The tipsy bike rider


As summer is coming to a close, many of us are trying to jam in just one more campfire, one more jump in the lake, one more night of good times with friends, on a patio or in the woods. What about when the fun’s run out and we’re leaving for the night? We know not to get in our cars and drive home: there are strong social taboos about drinking and driving. But what about hopping on our bike and pedalling our way home – could we still face a dreaded DUI charge?

 

The simple answer is no.

 

But that doesn’t mean we’re off the hook. We can’t be charged criminally with driving under the influence because, in Canada, that requires operating or having care or control of a motor vehicle. And, so long as our bikes don’t have motors, impaired driving won’t stick. E-bicycles present an interesting hybrid: they do count as motor vehicles federally and could attract Criminal Code attention and regular rules that apply to driving a car apply to them as well, including that driving prohibitions prohibit using e-bikes (although e-bikes aren’t considered motor vehicles provincially).

For a traditional, non-motorized bike, however, we could find ourselves being charged under the province’s Highway Traffic Act or Liquor License Act for a host of possible offences, including careless driving, public intoxication, consuming alcohol not in a licensed establishment or residence, depending what fits. We couldn’t be charged with speeding or impaired driving under the Highway Traffic Act because, like the Criminal Code, those offences are restricted to operators of “motor vehicles.” So, likewise, we couldn’t lose our license or be given demerit points for riding our bikes when we were “a bit sloshed.”

 

We tend to have a sense that bikes are a safe and reasonable means of transport after a night of partying

 

This isn’t the case everywhere. In California, for example, bicycles are treated the same as any other vehicle on the road – and bicyclists may be charged with driving under the influence; the same criminal process that is followed as for someone operating an SUV, a truck or a car while impaired.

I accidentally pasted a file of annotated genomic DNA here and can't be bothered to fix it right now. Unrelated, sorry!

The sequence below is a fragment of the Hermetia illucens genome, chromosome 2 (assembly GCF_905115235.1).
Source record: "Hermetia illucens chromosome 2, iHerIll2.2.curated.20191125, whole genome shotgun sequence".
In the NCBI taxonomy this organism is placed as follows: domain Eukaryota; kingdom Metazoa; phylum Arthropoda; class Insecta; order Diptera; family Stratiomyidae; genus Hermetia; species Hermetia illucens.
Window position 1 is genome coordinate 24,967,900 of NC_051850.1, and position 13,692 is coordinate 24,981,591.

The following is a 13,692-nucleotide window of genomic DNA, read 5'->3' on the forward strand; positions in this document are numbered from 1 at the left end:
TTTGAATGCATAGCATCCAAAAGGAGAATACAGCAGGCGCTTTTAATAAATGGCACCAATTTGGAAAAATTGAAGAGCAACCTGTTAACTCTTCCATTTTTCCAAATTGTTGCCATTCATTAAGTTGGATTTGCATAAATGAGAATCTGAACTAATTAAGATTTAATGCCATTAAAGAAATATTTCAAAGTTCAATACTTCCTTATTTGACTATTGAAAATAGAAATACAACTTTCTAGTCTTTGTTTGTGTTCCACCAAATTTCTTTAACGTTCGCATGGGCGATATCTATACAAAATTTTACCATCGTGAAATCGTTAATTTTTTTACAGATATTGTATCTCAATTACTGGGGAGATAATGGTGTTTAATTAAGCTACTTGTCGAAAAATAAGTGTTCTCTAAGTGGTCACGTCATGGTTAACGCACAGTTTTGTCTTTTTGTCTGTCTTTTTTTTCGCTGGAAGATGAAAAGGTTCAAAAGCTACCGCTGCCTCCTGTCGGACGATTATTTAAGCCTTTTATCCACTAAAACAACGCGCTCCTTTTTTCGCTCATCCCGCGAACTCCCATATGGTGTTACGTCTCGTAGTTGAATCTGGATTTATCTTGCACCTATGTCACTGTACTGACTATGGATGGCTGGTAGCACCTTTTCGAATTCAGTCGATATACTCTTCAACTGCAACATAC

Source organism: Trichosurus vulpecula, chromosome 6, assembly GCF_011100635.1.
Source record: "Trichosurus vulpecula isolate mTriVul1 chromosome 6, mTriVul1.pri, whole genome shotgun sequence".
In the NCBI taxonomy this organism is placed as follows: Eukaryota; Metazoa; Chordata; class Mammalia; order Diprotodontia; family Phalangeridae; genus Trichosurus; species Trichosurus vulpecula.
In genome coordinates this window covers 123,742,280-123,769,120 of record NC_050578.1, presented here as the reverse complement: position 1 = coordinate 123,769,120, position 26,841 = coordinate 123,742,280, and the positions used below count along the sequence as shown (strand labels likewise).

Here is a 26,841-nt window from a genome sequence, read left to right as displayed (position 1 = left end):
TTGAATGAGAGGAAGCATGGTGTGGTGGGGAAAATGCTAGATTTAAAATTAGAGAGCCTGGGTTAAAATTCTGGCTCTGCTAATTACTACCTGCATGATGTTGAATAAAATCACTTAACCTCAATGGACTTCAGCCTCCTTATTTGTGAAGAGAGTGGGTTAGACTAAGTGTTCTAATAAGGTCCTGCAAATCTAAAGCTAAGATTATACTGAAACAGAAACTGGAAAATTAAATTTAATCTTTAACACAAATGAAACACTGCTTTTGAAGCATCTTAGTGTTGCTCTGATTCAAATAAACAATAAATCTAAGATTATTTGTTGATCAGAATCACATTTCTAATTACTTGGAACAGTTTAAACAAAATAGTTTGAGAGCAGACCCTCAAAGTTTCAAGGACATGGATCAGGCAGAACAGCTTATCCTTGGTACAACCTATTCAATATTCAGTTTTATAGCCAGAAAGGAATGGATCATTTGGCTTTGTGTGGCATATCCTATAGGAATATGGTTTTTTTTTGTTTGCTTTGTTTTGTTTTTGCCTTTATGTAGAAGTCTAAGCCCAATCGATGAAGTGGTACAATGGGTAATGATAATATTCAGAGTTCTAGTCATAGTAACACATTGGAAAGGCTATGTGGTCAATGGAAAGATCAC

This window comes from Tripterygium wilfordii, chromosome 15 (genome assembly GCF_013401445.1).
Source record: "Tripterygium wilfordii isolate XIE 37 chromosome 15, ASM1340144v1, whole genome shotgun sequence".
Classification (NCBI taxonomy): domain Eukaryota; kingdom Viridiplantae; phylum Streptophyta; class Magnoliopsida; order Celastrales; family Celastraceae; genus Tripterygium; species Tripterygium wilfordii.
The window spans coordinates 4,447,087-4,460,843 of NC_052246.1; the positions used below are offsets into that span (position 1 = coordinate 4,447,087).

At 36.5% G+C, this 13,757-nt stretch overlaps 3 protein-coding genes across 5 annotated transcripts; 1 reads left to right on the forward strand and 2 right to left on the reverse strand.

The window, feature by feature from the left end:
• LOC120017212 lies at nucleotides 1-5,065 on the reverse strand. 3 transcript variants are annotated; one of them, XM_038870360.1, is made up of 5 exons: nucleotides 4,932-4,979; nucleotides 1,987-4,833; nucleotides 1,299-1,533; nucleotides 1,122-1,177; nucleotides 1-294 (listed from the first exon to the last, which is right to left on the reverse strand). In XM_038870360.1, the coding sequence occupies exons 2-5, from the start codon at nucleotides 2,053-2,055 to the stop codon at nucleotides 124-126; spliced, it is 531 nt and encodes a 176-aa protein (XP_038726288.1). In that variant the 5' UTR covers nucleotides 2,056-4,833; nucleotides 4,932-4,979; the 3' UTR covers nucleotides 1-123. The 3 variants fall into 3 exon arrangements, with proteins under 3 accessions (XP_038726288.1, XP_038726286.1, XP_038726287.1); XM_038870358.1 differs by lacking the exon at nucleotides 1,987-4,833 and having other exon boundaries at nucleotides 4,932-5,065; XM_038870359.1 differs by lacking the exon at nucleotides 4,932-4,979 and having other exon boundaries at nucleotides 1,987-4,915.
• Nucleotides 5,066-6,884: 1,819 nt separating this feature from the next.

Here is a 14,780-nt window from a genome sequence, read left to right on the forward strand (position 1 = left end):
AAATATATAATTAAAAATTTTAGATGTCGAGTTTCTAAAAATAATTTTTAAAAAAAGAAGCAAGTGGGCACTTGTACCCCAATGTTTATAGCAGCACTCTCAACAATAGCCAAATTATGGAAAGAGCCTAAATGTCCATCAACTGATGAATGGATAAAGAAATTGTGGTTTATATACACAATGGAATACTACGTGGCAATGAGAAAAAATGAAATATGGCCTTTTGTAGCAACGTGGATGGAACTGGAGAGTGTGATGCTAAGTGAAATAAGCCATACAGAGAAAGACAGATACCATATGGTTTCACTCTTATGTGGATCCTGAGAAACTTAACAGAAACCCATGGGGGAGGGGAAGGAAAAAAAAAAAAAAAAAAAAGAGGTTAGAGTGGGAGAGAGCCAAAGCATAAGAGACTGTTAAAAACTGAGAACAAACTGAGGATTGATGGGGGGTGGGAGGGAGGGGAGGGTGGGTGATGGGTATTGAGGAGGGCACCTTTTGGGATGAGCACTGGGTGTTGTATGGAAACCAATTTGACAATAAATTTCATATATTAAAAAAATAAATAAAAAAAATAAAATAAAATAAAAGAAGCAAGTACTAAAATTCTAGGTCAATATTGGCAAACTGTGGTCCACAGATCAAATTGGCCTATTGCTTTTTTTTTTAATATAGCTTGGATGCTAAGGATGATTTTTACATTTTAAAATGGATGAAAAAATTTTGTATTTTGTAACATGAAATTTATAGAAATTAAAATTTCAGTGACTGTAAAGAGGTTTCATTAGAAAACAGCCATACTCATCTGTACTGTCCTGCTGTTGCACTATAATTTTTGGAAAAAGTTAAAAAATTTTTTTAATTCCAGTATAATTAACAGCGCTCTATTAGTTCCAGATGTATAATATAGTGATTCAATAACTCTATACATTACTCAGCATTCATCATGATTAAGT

We tend to have a sense that bikes are a safe and reasonable means of transport after a night of partying, especially during warm summer months and crisp fall evenings when some extra fresh air seems exceedingly preferable to paying cab fare. Bikes certainly pose different dangers than most motor vehicles. They tend to put the rider in greater harm than other drivers – there’s very little between a cyclist and the road or other vehicles – and tipsy cyclists might forgo important safety equipment. They also place pedestrians and other cyclists in harm’s way and could damage property. In extreme cases, you could be open to criminal negligence charges.

Just because you may not need a key to operate your bike – or your boat – and you may not be open to a traditional DUI charge, doesn’t mean not to think twice before going for a ride. Are you going to be safe?

 


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About Katrina Trask

Katrina Trask is a graduate student at the University of Toronto’s Faculty of Law. Prior to beginning her graduate studies, she was a legal research lawyer at the Newfoundland and Labrador Court of Appeal. Katrina’s undergraduate and law degrees are both from the University of Manitoba.